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Insects. 2019 Jan 5;10(1). pii: E6. doi: 10.3390/insects10010006.

Recruiting on the Spot: A Biodegradable Formulation for Lacewings to Trigger Biological Control of Aphids.

Author information

1
Department of Plant Protection Biology, Swedish University of Agricultural Science, 230 53 Alnarp, Sweden. Joakim.palsson@slu.se.
2
NIBIO, Norwegian Institute of Bioeconomy Research, Postbox 115, NO-1431 Ås, Norway. Gunda.Thoeming@nibio.no.
3
Isca Technologies Inc., 1230 Spring St., Riverside, CA 92507, USA. rodrigo.silva@iscatech.com.
4
Department of Plant Protection Biology, Swedish University of Agricultural Science, 230 53 Alnarp, Sweden. mporcel@agrosavia.co.
5
Department of Plant Protection Biology, Swedish University of Agricultural Science, 230 53 Alnarp, Sweden. teun.dekker@slu.se.
6
Department of Plant Protection Biology, Swedish University of Agricultural Science, 230 53 Alnarp, Sweden. marco.tasin@slu.se.

Abstract

Upon herbivory, plants release herbivore-induced plant volatiles (HIPVs), which induce chemical defenses in the plant as well as recruit natural enemies. However, whether synthetic HIPVs can be employed to enhance biological control in a cultivated crop in the field is yet to be explored. Here we show that a biodegradable formulation loaded with induced and food-signaling volatiles can selectively recruit the common green lacewing, Chrysoperla carnea, and reduce pest population under field conditions. In apple orchards, the new formulation attracted lacewing adults over a 4-week period, which correlated well with independent assessments of the longevity of the slow-release matrix measured through chemical analyses. In barley, lacewing eggs and larvae were significantly more abundant in treated plots, whereas a significant reduction of two aphid species was measured (98.9% and 93.6% of population reduction, for Sitobion avenae and Rhopalosiphum padi, respectively). Results show the potential for semiochemical-based targeted recruitment of lacewings to enhance biological control of aphids in a field setting. Further research should enhance selective recruitment by rewarding attracted natural enemies and by optimizing the application technique.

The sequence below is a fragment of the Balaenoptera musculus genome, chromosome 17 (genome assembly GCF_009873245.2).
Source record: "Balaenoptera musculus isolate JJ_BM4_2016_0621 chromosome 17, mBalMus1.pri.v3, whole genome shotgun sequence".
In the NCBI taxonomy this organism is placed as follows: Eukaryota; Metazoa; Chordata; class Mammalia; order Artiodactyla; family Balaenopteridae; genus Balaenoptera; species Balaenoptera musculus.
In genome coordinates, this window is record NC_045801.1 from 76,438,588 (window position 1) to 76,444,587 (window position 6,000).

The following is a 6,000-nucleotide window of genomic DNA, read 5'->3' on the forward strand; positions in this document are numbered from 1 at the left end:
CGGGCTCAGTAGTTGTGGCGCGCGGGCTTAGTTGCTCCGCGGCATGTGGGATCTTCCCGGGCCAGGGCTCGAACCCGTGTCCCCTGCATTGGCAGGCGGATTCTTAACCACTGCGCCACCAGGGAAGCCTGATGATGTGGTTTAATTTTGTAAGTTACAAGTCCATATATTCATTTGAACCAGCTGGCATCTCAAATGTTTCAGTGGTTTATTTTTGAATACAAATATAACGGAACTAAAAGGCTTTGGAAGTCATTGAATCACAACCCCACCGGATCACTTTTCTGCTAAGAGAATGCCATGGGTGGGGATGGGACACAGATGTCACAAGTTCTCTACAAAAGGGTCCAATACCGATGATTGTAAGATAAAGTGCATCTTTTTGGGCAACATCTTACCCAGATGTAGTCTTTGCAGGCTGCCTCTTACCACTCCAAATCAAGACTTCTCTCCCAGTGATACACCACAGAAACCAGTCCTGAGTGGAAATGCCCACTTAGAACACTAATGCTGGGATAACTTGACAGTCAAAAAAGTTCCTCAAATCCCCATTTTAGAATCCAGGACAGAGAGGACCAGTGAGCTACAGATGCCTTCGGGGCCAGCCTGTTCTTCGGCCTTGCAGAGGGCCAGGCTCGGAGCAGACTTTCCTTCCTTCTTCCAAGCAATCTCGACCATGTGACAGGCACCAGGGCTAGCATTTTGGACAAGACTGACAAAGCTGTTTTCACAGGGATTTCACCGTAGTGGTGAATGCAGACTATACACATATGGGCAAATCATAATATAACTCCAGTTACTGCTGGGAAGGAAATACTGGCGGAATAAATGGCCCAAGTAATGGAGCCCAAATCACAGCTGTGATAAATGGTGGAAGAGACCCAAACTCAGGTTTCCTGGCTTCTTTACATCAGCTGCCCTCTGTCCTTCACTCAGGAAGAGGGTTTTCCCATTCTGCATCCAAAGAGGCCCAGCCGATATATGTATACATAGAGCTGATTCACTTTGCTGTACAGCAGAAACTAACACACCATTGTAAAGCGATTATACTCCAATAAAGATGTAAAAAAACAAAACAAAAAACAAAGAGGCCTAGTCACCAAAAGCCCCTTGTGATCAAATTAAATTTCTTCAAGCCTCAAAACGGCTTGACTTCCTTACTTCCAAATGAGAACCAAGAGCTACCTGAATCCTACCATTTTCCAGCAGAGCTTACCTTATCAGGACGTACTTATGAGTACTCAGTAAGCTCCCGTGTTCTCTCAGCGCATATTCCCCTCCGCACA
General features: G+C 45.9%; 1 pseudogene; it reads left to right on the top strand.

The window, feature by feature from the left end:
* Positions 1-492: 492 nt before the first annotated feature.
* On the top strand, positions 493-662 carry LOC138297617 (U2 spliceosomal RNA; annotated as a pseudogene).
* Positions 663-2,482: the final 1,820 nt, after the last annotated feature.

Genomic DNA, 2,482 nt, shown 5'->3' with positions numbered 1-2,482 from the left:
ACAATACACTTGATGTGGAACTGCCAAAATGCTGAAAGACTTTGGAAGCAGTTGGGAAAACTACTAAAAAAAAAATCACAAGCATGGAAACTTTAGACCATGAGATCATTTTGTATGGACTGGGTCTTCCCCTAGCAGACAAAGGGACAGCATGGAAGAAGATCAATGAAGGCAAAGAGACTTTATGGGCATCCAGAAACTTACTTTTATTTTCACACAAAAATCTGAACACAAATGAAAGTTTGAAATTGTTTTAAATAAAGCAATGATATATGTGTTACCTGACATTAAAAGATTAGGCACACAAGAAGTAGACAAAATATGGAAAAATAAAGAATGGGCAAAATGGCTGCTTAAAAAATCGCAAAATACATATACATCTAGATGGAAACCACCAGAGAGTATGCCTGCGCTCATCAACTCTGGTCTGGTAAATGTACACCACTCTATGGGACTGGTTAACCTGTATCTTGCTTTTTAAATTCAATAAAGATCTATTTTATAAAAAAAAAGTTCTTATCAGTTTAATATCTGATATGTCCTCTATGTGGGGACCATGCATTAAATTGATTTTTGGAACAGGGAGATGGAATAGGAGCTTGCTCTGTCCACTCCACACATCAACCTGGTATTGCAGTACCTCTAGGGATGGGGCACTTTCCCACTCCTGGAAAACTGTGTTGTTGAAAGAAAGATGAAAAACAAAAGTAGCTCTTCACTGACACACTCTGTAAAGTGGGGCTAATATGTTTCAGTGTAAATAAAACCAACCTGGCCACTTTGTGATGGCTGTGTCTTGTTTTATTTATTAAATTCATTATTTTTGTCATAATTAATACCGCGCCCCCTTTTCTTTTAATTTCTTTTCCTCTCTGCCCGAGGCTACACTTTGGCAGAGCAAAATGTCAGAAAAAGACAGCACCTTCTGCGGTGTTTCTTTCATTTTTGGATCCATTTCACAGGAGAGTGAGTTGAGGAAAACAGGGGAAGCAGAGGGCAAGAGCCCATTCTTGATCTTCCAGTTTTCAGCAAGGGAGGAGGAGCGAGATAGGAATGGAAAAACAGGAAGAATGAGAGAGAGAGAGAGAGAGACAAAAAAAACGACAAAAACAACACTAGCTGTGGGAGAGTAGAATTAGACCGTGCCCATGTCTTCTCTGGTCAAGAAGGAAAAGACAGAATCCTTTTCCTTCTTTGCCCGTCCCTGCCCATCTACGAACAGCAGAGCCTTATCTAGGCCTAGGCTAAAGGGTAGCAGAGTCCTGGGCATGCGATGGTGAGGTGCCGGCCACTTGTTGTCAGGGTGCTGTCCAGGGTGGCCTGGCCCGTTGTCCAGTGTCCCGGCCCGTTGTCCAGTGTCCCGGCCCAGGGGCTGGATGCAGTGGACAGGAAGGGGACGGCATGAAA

KEYWORDS:

Chrysoperla carnea; apple; barley; ecological intensification; herbivory induced plant volatiles; integrated pest management; semiochemicals

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